“Now ye are the body of Christ, and members in particular. And God hath set some in the church, first apostles, secondarily prophets, thirdly teachers, after that miracles, then gifts of healings, helps, governments, diversities of tongues. Are all apostles? are all prophets? are all teachers? are all workers of miracles? Have all the gifts of healing? do all speak with tongues? do all interpret? But covet earnestly the best gifts: and yet shew I unto you a more excellent way.” (1 Corinthians 12:27–31, KJV)
Most people seek to better themselves. However, in some cases their motives are incorrect. For a large part of my secular career, I looked to advance myself for more money and prestige. I worked hard, pouring countless hours into a job. Yet, there was always something missing. Even after the Lord saved me, it took time to sort out my priorities or motivations.
It was not until I was a Christian for many years that I surrendered to the Lord’s call to the pastorate. The delay was because of an issue with my motives. I can see that now but then I could not. When considering the pastoral work, my motives were incorrect. I was running my own business and making a lot of money. I wanted to keep my profitable business and pastor at the same time. My priority was money. One day, the Lord touched my heart. I realized that if I was to serve Him, it meant surrendering all including the large income. Moreover, it meant a shift in motives from self to loving others.
Motives are clearly important. Paul wrote to a church that clearly struggled with motives. From this letter it is apparent that the use or rather the abuse of spiritual gifts was a problem. The church needed to know that God appointed gifted people to the church with unique giftings according to His sovereign purposes and that believers were to be content in using their ordained gifts for building up the body.
Here it seems as if Paul lists an order of the gifts from greater to lesser in the church (v27-28), even though the church was never to consider one more important than another. Moreover, he used rhetorical questions to emphasize the fact that all the members did not have the same gifting or assignment in the congregation (v29-30). Yet, then he wrote that the believer should “covet earnestly the best gifts.” In this phrase the word “best,” kreitton,refers to something being stronger, better or nobler (Strong G2909). Interestingly, the ESV translated this as “higher gifts,” due to the use of earlier manuscripts where the word megas, meaning big or great, was used (Strong 8173) instead of kreitton.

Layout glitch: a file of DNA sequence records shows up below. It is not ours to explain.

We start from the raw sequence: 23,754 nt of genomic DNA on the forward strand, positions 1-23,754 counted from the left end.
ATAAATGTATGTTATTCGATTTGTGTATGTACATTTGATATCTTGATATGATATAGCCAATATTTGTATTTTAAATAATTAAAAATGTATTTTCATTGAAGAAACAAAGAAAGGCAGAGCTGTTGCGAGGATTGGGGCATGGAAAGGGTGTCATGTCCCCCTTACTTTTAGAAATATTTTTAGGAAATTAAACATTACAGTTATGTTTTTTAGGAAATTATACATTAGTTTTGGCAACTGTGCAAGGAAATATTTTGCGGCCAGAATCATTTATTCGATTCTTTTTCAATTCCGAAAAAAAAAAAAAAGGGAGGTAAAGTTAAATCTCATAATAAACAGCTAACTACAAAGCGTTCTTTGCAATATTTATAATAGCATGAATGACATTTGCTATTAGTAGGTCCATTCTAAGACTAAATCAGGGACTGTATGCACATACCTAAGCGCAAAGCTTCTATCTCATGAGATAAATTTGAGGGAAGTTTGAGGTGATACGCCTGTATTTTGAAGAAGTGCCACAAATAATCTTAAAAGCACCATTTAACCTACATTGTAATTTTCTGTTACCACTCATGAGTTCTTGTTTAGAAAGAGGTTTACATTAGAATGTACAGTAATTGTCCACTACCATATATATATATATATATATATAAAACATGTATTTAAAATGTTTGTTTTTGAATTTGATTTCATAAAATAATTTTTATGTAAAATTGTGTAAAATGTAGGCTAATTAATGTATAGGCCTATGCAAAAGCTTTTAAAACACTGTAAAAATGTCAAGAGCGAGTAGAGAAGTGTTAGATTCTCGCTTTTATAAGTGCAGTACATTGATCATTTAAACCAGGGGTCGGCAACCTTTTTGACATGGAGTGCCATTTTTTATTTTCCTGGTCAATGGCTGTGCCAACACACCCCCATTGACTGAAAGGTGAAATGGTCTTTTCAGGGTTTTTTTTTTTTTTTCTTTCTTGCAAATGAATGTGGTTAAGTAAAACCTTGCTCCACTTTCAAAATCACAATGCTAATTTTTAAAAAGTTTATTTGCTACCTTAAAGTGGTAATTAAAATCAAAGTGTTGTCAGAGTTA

Thus, we have some questions. Was Paul telling believers to seek for themselves greater gifts, or to seek to have greater and more useful gifts taking the prominent role in the congregation. It seems as if both might be correct. Especially when we look at the issue the church was having with the abuse of certain gifts, in particular sign gifts, in the corporate worship experience (See Chapter 14). He specifically indicated that “prophesy” was more vital in worship than was “tongues” (1 Cor 14:1, 39).
Yet, the key issue Paul addressed in Corinth was still one of motives. In chapter 14 we read, “Follow after charity, and desire spiritual gifts, but rather that ye may prophesy.” (1 Corinthians 14:1, KJV) They were to function in “charity,” that is agape in their corporate assembly. They were not to use their gifts in a self-indulgent manner, to puff themselves up, but rather they were to use the gifts given through love. This is Paul’s main point as he transitioned stating, “and yet shew I unto you a more excellent way,” the way of agape.
In our churches today we must guard against selfish motives in serving. For improper motives will clearly cause division, strife, and weakness in the body.